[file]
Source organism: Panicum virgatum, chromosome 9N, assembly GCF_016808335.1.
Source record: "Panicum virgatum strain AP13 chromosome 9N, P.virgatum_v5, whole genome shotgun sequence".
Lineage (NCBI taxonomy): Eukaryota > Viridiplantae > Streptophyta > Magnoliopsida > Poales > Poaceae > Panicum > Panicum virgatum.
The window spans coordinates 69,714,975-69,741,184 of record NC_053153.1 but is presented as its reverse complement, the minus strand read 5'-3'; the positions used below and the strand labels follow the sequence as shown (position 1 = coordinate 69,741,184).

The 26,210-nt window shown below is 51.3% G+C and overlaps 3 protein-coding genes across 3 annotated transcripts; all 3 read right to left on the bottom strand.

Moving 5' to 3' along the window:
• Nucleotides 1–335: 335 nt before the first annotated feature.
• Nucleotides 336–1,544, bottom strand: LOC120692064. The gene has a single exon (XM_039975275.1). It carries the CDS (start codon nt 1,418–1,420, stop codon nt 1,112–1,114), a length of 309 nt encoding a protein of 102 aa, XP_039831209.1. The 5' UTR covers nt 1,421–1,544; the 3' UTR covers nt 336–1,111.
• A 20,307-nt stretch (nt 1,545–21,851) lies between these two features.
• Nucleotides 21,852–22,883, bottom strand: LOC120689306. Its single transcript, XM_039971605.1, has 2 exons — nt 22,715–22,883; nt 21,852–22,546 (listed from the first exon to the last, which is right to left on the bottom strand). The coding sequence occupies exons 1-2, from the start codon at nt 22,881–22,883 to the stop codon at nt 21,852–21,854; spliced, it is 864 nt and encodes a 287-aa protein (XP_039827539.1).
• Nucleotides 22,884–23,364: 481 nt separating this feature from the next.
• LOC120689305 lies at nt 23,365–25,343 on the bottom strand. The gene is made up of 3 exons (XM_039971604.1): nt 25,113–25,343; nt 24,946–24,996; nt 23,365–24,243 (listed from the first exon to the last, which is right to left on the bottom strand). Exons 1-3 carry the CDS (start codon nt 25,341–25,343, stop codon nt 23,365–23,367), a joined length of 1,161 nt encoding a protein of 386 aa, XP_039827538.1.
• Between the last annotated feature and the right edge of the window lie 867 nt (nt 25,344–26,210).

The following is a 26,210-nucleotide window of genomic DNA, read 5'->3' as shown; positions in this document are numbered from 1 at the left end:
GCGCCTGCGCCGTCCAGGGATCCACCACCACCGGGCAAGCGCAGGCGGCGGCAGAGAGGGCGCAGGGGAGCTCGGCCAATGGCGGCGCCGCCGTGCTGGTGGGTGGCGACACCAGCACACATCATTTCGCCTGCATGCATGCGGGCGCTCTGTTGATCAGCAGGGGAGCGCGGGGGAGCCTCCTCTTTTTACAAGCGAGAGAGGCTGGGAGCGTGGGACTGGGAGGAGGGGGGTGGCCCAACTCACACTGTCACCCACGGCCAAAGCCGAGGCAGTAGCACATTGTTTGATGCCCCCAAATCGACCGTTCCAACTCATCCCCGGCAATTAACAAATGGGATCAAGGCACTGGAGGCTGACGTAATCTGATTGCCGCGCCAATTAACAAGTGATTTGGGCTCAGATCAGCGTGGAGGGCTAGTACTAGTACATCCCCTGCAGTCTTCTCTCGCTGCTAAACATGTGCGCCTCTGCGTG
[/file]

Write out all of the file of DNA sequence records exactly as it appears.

Source organism: Panicum virgatum, chromosome 9N, assembly GCF_016808335.1.
Source record: "Panicum virgatum strain AP13 chromosome 9N, P.virgatum_v5, whole genome shotgun sequence".
Lineage (NCBI taxonomy): Eukaryota > Viridiplantae > Streptophyta > Magnoliopsida > Poales > Poaceae > Panicum > Panicum virgatum.
The window spans coordinates 69,714,975-69,741,184 of record NC_053153.1 but is presented as its reverse complement, the minus strand read 5'-3'; the positions used below and the strand labels follow the sequence as shown (position 1 = coordinate 69,741,184).

The 26,210-nt window shown below is 51.3% G+C and overlaps 3 protein-coding genes across 3 annotated transcripts; all 3 read right to left on the bottom strand.

Moving 5' to 3' along the window:
• Nucleotides 1–335: 335 nt before the first annotated feature.
• Nucleotides 336–1,544, bottom strand: LOC120692064. The gene has a single exon (XM_039975275.1). It carries the CDS (start codon nt 1,418–1,420, stop codon nt 1,112–1,114), a length of 309 nt encoding a protein of 102 aa, XP_039831209.1. The 5' UTR covers nt 1,421–1,544; the 3' UTR covers nt 336–1,111.
• A 20,307-nt stretch (nt 1,545–21,851) lies between these two features.
• Nucleotides 21,852–22,883, bottom strand: LOC120689306. Its single transcript, XM_039971605.1, has 2 exons — nt 22,715–22,883; nt 21,852–22,546 (listed from the first exon to the last, which is right to left on the bottom strand). The coding sequence occupies exons 1-2, from the start codon at nt 22,881–22,883 to the stop codon at nt 21,852–21,854; spliced, it is 864 nt and encodes a 287-aa protein (XP_039827539.1).
• Nucleotides 22,884–23,364: 481 nt separating this feature from the next.
• LOC120689305 lies at nt 23,365–25,343 on the bottom strand. The gene is made up of 3 exons (XM_039971604.1): nt 25,113–25,343; nt 24,946–24,996; nt 23,365–24,243 (listed from the first exon to the last, which is right to left on the bottom strand). Exons 1-3 carry the CDS (start codon nt 25,341–25,343, stop codon nt 23,365–23,367), a joined length of 1,161 nt encoding a protein of 386 aa, XP_039827538.1.
• Between the last annotated feature and the right edge of the window lie 867 nt (nt 25,344–26,210).

The following is a 26,210-nucleotide window of genomic DNA, read 5'->3' as shown; positions in this document are numbered from 1 at the left end:
GCGCCTGCGCCGTCCAGGGATCCACCACCACCGGGCAAGCGCAGGCGGCGGCAGAGAGGGCGCAGGGGAGCTCGGCCAATGGCGGCGCCGCCGTGCTGGTGGGTGGCGACACCAGCACACATCATTTCGCCTGCATGCATGCGGGCGCTCTGTTGATCAGCAGGGGAGCGCGGGGGAGCCTCCTCTTTTTACAAGCGAGAGAGGCTGGGAGCGTGGGACTGGGAGGAGGGGGGTGGCCCAACTCACACTGTCACCCACGGCCAAAGCCGAGGCAGTAGCACATTGTTTGATGCCCCCAAATCGACCGTTCCAACTCATCCCCGGCAATTAACAAATGGGATCAAGGCACTGGAGGCTGACGTAATCTGATTGCCGCGCCAATTAACAAGTGATTTGGGCTCAGATCAGCGTGGAGGGCTAGTACTAGTACATCCCCTGCAGTCTTCTCTCGCTGCTAAACATGTGCGCCTCTGCGTG